How hard it had been to come back and sleep in this room after Alice. That was partly why Joe had felt compelled to wander – constantly moving to try and come to terms with what happened. By the time they had caught Alice’s killers, Joe was exhausted, physically and emotionally. He and Candy had returned home, turned the men over to the sheriff and then Joe had collapsed.
Oh, there had been physical causes behind his collapse, but Joe knew that the real reason he had slept almost non stop for four days was not that his head injury was so very serious. No, the real reason was that he didn’t want to start living again. What did he have to live for? His wife and his unborn child were gone and Joe wanted to follow them.
But something stopped him; something drew him back from the edge. That something was Ben. Day after day, Ben sat by Joe’s bedside and spoke to him. He recalled incidents from their past, amusing stories, sad stories, the every day minutiae of life. And Joe realized that he was being selfish. Yes, he had lost his wife; but his father had buried three wives. Joe had buried an unborn child, but Ben had buried a grown up child and his oldest son was gone and had not been heard from in a long time. Joe realized that he couldn’t leave his father totally alone in the world and so made the effort to come back to life.
It had been hard, especially after he had been attacked by a mad man when going to sell horses to the army. Joe had nearly died that time and the memories of it still gave him nightmares sometimes. But he had lived and moved on.
Shifting his position, Joe shoved a pillow up against the headboard and sat up. The room was close; the night air was thundery. Joe threw the covers off and looked down at his body. It was still lean and hard, well muscled but slender. He had always been the most slightly built of the Cartwrights, taking more after his mother in that respect.
“Forty.” It startled Joe to realize that he had said the word aloud. Forty was a number that had no real relevance to him, he thought. Forty was old. Most men didn’t live much past forty and it was unusual for someone of his age to still have a parent living. Joe knew he was lucky.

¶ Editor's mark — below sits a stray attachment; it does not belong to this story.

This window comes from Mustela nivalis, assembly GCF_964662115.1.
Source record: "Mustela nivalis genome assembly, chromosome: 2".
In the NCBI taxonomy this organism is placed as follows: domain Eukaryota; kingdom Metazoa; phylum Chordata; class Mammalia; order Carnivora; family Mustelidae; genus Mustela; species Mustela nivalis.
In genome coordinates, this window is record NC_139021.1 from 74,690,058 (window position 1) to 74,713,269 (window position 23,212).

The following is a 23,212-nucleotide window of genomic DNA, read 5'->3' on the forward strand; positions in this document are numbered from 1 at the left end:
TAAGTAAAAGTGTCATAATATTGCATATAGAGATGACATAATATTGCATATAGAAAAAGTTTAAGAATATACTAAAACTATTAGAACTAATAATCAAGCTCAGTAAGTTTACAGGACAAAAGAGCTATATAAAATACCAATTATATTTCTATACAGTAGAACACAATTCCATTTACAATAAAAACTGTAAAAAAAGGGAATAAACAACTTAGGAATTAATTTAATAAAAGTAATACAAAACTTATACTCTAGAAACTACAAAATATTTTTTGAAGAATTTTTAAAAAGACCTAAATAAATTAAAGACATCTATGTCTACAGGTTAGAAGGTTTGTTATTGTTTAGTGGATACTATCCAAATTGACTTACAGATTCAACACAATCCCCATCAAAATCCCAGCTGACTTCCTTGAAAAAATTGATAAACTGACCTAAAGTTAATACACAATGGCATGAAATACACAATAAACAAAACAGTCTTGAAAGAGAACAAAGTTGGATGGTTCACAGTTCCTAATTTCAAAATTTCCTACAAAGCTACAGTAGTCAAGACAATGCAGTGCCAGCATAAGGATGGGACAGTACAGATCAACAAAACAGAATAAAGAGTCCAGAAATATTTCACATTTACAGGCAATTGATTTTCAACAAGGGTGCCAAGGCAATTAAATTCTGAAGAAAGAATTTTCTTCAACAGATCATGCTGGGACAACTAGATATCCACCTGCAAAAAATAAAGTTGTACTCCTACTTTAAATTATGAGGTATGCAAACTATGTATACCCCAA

Still, he’d always thought that by the time he hit 40, he would be married with several children running around the house. Lord knew, it wasn’t for the lack of looking. Joe hadn’t found anyone he was interested in seriously over the last few years. He knew, from things his friends said, that he was considered the catch of the town, but Joe couldn’t see himself married to one of the airhead girls in town. They all seemed so young and it depressed him to realize that he could be their father! No, Joe wasn’t looking for a ‘girl’ any more; he was looking for a woman.
Shoving another pillow up behind his back, Joe wriggled until he felt more comfortable. He wondered if Adam had married yet, or if he, too, carried the scars of losing someone. It had been a huge disappointment to Ben when Adam’s letters – never a flood – had slowed to a trickle before petering out. The not knowing was the worst thing. Was Adam alive or dead, happy, unhappy, well, ill? Joe had always had the feeling that Adam was not coming home again when he had left to explore the world. Had Adam realized that? Wherever he was, Joe wished him well, the hurt he had felt on his brother’s leaving but a dim memory now.
“Fifty two.” Joe sniggered. He could hardly believe that Adam was 52. At 52, men were old, grandfathers or great grandfathers. He wondered what Adam looked like now. He had been beginning to lose his hair before he left home and was understandably put out when Joe had teased him by flaunting his own head of thick curls. “Are you as bald as a coot, big brother?” Joe whispered and inexplicably felt like crying.
Blinking back the tears, Joe turned his thoughts to Hoss. His adored big brother had been gone for quite some time now and on a day to day basis, Joe didn’t feel the pain all the time. But sometimes, the feelings of loss crept up and surprised him and this was one of those times. Thinking about Adam going bald and the teasing had reminded Joe of the hard time he had given Hoss when he began to lose his hair.
The teasing had been a two-way street, for Hoss had got his revenge on Joe by buying a wig one day and then complaining loudly for several days that he thought his hair was getting thinner. Joe had taken great glee in assuring Hoss that it was thinner, and had done a splendid double-take when Hoss had come down to breakfast the next morning wearing the hideously ugly, but very thick, wig. Thereafter, the wig would be found in many extraordinary places until one day, Hop Sing mistook it for a rat and set the barn cat on it!